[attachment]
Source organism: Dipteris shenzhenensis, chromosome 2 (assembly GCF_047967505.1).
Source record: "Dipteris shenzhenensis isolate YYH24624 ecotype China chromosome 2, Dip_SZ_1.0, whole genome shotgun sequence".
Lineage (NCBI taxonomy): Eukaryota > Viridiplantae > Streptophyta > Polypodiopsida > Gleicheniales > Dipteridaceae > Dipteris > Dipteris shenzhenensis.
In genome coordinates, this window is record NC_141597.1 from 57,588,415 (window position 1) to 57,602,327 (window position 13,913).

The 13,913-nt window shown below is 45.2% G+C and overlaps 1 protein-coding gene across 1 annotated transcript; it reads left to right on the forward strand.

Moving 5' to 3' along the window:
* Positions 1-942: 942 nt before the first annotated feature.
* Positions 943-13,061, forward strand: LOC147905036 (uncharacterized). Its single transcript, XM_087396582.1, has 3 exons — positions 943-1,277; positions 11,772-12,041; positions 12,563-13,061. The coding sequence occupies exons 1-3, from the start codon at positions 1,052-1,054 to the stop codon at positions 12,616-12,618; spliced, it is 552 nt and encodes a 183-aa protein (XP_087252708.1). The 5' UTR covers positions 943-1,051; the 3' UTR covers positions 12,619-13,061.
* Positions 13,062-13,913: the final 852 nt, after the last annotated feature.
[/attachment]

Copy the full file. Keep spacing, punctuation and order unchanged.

Source organism: Dipteris shenzhenensis, chromosome 2 (assembly GCF_047967505.1).
Source record: "Dipteris shenzhenensis isolate YYH24624 ecotype China chromosome 2, Dip_SZ_1.0, whole genome shotgun sequence".
Lineage (NCBI taxonomy): Eukaryota > Viridiplantae > Streptophyta > Polypodiopsida > Gleicheniales > Dipteridaceae > Dipteris > Dipteris shenzhenensis.
In genome coordinates, this window is record NC_141597.1 from 57,588,415 (window position 1) to 57,602,327 (window position 13,913).

The 13,913-nt window shown below is 45.2% G+C and overlaps 1 protein-coding gene across 1 annotated transcript; it reads left to right on the forward strand.

Moving 5' to 3' along the window:
* Positions 1-942: 942 nt before the first annotated feature.
* Positions 943-13,061, forward strand: LOC147905036 (uncharacterized). Its single transcript, XM_087396582.1, has 3 exons — positions 943-1,277; positions 11,772-12,041; positions 12,563-13,061. The coding sequence occupies exons 1-3, from the start codon at positions 1,052-1,054 to the stop codon at positions 12,616-12,618; spliced, it is 552 nt and encodes a 183-aa protein (XP_087252708.1). The 5' UTR covers positions 943-1,051; the 3' UTR covers positions 12,619-13,061.
* Positions 13,062-13,913: the final 852 nt, after the last annotated feature.